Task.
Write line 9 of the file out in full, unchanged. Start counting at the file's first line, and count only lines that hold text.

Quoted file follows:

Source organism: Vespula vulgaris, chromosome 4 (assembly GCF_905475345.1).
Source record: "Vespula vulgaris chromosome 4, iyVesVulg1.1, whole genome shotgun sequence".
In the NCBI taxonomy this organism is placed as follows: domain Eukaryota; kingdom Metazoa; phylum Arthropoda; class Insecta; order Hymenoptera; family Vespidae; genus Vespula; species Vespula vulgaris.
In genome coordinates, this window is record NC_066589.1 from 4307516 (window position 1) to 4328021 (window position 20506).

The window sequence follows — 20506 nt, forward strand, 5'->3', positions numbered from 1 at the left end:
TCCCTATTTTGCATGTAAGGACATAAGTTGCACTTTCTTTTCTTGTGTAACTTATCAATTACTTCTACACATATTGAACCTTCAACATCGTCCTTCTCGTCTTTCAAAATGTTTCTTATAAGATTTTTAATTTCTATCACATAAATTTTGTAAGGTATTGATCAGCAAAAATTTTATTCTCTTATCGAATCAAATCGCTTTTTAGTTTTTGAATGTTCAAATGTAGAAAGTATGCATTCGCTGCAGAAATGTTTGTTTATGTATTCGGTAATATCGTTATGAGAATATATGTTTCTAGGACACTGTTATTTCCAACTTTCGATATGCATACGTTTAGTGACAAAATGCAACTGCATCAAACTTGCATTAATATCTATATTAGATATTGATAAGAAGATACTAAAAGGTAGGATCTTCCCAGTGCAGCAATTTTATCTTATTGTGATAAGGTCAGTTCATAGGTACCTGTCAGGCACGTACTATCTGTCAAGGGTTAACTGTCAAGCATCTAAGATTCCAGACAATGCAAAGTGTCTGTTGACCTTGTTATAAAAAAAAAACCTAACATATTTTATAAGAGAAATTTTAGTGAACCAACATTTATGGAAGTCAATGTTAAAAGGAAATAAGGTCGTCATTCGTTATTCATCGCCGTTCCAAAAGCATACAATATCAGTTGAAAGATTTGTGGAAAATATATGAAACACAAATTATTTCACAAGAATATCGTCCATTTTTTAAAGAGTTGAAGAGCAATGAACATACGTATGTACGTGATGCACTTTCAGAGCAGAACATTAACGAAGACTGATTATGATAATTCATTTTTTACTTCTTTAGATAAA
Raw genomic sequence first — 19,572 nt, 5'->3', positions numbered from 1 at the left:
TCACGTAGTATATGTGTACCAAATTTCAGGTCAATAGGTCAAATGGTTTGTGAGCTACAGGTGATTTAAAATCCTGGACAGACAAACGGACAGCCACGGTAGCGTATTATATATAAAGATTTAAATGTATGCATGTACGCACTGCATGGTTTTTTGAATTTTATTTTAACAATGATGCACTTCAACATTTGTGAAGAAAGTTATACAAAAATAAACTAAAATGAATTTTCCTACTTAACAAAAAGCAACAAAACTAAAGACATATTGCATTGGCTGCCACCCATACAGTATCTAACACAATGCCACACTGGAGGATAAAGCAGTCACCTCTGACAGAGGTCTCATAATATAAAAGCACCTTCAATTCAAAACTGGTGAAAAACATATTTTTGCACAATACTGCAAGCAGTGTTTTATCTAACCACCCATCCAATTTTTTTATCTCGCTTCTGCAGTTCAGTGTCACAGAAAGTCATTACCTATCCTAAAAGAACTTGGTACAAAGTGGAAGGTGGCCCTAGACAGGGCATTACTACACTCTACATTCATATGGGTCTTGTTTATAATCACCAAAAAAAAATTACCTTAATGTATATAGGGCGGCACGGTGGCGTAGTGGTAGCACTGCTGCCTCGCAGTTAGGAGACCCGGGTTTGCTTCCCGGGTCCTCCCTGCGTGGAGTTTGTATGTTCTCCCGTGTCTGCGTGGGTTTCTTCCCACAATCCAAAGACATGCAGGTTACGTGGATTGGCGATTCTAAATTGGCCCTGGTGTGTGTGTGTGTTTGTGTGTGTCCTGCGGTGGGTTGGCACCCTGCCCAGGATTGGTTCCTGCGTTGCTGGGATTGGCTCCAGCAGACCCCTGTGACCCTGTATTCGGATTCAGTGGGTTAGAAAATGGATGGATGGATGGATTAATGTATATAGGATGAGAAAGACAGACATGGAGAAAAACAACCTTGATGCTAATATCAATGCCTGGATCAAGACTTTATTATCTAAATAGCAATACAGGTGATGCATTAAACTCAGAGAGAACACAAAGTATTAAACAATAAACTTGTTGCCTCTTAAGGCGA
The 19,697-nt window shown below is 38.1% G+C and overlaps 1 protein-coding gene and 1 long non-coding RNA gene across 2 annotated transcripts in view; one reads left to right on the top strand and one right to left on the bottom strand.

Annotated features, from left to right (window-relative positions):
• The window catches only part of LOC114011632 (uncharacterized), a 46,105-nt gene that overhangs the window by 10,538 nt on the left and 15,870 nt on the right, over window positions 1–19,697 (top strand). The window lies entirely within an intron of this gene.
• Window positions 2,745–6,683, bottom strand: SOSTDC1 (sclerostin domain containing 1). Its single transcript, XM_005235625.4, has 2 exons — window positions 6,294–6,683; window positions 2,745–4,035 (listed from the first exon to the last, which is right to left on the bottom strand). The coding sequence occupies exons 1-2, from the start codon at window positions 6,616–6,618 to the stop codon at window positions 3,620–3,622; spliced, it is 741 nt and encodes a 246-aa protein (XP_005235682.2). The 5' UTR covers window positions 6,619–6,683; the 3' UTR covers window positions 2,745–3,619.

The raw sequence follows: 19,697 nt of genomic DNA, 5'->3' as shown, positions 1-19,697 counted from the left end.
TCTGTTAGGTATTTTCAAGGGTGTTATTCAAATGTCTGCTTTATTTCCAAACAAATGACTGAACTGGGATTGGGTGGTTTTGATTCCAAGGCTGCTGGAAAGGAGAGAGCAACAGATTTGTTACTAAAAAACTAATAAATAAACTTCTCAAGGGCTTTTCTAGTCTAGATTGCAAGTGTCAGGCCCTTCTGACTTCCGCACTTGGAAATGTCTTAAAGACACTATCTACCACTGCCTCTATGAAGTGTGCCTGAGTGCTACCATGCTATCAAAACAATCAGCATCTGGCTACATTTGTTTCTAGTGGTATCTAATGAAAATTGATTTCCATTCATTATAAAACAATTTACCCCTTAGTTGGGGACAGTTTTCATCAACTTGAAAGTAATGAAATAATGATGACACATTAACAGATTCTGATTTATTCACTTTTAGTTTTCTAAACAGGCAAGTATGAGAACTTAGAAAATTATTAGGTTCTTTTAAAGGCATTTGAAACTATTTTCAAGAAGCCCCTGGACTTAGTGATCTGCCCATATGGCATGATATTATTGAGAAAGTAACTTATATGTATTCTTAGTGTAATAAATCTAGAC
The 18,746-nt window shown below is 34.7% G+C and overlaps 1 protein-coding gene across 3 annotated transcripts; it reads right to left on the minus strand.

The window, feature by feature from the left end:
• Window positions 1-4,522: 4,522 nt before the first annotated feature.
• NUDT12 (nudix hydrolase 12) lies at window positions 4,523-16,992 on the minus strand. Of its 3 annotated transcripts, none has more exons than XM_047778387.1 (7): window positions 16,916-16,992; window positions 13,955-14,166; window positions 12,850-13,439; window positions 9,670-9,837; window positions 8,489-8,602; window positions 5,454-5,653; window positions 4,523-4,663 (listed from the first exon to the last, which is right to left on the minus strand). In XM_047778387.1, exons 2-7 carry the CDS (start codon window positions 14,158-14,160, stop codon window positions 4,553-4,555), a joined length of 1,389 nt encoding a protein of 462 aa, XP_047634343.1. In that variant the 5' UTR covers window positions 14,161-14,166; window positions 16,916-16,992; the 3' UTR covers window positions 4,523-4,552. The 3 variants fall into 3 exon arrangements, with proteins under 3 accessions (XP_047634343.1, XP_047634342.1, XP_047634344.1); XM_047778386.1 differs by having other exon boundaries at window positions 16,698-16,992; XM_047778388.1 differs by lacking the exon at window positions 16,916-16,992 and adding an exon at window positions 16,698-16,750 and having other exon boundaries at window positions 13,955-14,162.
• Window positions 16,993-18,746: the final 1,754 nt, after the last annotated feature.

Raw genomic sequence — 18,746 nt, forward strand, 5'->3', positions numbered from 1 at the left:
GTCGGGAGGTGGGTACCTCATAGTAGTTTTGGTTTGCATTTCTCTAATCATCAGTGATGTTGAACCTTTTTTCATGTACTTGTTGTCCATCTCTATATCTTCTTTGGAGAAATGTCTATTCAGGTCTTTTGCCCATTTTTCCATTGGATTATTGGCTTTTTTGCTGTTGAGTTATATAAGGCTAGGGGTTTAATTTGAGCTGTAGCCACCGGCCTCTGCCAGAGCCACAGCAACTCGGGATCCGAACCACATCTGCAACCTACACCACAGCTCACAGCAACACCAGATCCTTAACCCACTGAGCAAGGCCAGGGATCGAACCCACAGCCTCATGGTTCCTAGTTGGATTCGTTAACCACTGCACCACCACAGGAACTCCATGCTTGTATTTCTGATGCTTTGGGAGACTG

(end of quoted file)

The 19,697-nt window shown below is 38.1% G+C and overlaps 1 protein-coding gene and 1 long non-coding RNA gene across 2 annotated transcripts in view; one reads left to right on the top strand and one right to left on the bottom strand.